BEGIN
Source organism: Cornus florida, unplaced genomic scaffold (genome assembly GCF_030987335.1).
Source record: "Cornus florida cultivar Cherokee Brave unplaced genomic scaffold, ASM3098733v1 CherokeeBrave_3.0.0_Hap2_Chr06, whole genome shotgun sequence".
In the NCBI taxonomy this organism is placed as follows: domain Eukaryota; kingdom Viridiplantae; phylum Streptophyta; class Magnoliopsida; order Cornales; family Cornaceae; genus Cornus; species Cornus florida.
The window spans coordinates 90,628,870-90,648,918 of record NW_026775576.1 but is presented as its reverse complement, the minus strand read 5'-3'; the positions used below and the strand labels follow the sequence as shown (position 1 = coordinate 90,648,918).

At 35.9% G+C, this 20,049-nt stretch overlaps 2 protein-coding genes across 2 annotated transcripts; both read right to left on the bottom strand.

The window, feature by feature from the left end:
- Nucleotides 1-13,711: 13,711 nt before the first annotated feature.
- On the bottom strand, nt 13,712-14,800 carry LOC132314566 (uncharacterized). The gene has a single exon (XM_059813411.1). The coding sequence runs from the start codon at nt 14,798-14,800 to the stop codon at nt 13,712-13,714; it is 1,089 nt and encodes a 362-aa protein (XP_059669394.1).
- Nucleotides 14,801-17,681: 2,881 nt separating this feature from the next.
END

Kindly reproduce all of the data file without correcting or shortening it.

Source organism: Cornus florida, unplaced genomic scaffold (genome assembly GCF_030987335.1).
Source record: "Cornus florida cultivar Cherokee Brave unplaced genomic scaffold, ASM3098733v1 CherokeeBrave_3.0.0_Hap2_Chr06, whole genome shotgun sequence".
In the NCBI taxonomy this organism is placed as follows: domain Eukaryota; kingdom Viridiplantae; phylum Streptophyta; class Magnoliopsida; order Cornales; family Cornaceae; genus Cornus; species Cornus florida.
The window spans coordinates 90,628,870-90,648,918 of record NW_026775576.1 but is presented as its reverse complement, the minus strand read 5'-3'; the positions used below and the strand labels follow the sequence as shown (position 1 = coordinate 90,648,918).

At 35.9% G+C, this 20,049-nt stretch overlaps 2 protein-coding genes across 2 annotated transcripts; both read right to left on the bottom strand.

The window, feature by feature from the left end:
- Nucleotides 1-13,711: 13,711 nt before the first annotated feature.
- On the bottom strand, nt 13,712-14,800 carry LOC132314566 (uncharacterized). The gene has a single exon (XM_059813411.1). The coding sequence runs from the start codon at nt 14,798-14,800 to the stop codon at nt 13,712-13,714; it is 1,089 nt and encodes a 362-aa protein (XP_059669394.1).
- Nucleotides 14,801-17,681: 2,881 nt separating this feature from the next.